Please take a look at the Novus report and as always, give feedback.

elaine cohen, CSR consultant, winning (CRRA'12) Sustainability Reporter, HR Professional, Ice Cream Addict. Author of Sustainability Reporting for SMEs: Competitive Advantage Through Transparency AND CSR for HR: A necessary partnership for advancing responsible business practices Contact me via   or via my business website   (Beyond Business Ltd, an inspired CSR consulting and Sustainability Reporting firm)

Monday, July 1, 2013

Alcatel-Lucent: G4-Ready >> Three Scoops

As our new G4-Future is apparently here to stay, I am busy doing G4-Readiness analyses for clients around the world. Frankly, it's not as simple as it looks and it takes quite some time to bottom out all the fine details of what needs to be reported using G4 versus what has been reported using G3. It's not as simple as comparing disclosures, because in G4 there are new disclosures that were not in G3, and some G4 disclosures have changed. It's also not as straightforward as counting up indicators, because in G4, Material Aspects determine the indicators, and not the generic framework. Similarly, G4 is about process, not just about materiality, so the entire start-point is somewhat different.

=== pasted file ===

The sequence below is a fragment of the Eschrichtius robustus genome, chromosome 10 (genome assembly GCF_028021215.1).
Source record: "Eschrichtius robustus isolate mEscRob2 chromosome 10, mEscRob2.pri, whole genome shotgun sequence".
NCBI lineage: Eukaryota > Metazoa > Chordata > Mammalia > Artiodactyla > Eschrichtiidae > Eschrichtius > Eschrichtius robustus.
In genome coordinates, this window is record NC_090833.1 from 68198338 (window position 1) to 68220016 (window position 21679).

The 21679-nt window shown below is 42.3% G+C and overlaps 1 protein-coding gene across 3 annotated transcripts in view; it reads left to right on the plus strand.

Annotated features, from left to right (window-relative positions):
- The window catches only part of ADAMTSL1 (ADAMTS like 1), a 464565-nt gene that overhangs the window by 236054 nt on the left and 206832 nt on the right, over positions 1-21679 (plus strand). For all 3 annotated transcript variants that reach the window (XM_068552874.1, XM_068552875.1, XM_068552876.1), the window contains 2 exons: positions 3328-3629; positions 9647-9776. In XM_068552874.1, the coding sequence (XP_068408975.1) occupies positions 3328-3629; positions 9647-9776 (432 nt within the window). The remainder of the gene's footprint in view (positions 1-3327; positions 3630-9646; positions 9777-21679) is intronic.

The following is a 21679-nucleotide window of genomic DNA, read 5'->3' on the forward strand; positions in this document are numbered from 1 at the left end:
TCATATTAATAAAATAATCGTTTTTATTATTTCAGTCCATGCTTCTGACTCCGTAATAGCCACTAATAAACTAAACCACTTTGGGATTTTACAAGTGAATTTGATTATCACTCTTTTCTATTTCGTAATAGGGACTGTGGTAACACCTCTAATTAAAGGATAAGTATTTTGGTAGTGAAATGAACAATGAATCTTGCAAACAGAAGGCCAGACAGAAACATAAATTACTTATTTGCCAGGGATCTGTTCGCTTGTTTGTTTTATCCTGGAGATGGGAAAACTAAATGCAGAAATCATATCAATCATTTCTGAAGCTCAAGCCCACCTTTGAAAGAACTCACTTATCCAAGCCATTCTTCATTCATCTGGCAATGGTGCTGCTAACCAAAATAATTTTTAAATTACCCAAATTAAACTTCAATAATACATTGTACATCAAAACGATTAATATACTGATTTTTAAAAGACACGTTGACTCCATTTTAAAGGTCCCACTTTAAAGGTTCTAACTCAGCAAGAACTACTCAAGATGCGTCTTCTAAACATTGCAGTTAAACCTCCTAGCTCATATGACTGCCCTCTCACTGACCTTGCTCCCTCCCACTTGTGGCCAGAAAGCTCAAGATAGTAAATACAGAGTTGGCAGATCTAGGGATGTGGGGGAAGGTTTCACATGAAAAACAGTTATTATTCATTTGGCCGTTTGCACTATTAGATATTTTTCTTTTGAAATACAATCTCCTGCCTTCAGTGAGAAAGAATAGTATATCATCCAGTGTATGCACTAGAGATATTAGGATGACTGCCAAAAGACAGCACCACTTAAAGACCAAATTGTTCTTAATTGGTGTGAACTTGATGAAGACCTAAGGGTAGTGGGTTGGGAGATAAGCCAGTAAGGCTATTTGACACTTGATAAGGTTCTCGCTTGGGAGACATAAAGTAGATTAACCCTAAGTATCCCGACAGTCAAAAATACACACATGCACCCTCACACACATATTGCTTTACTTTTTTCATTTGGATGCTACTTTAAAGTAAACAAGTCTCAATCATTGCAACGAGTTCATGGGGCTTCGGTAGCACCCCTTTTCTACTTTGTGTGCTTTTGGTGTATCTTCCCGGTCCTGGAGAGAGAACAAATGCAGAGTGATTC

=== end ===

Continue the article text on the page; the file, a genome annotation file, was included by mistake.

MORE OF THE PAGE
WARNING: This is a rather technical post, written for those who are really interested in the detailed workings of G4, so if you find it boring, just skip to the ice cream.
I thought I would share with you a sample G4 Readiness analysis. My guinea-pig is the first report on the  Featured Reports page on the GRI website, which just happens to be a GRI G3 A+ level report, which we would expect to be quite comprehensive in terms of transparency. It's Alcatel-Lucent's 2012 Sustainability Report.

GRIA+ GRI checked 242 pages
My bottom line:
This is a great report from a technical standpoint which covers the full range of sustainability disclosures. It's almost at G4 CORE level and reports well on issues identified as material. With the addition of general disclosures on governance and remuneration, and a few additional performance metrics, it could achieve G4 COMPREHENSIVE level. So, in terms of G4 readiness.... Alcatel-Lucent deserves a three scoop cone.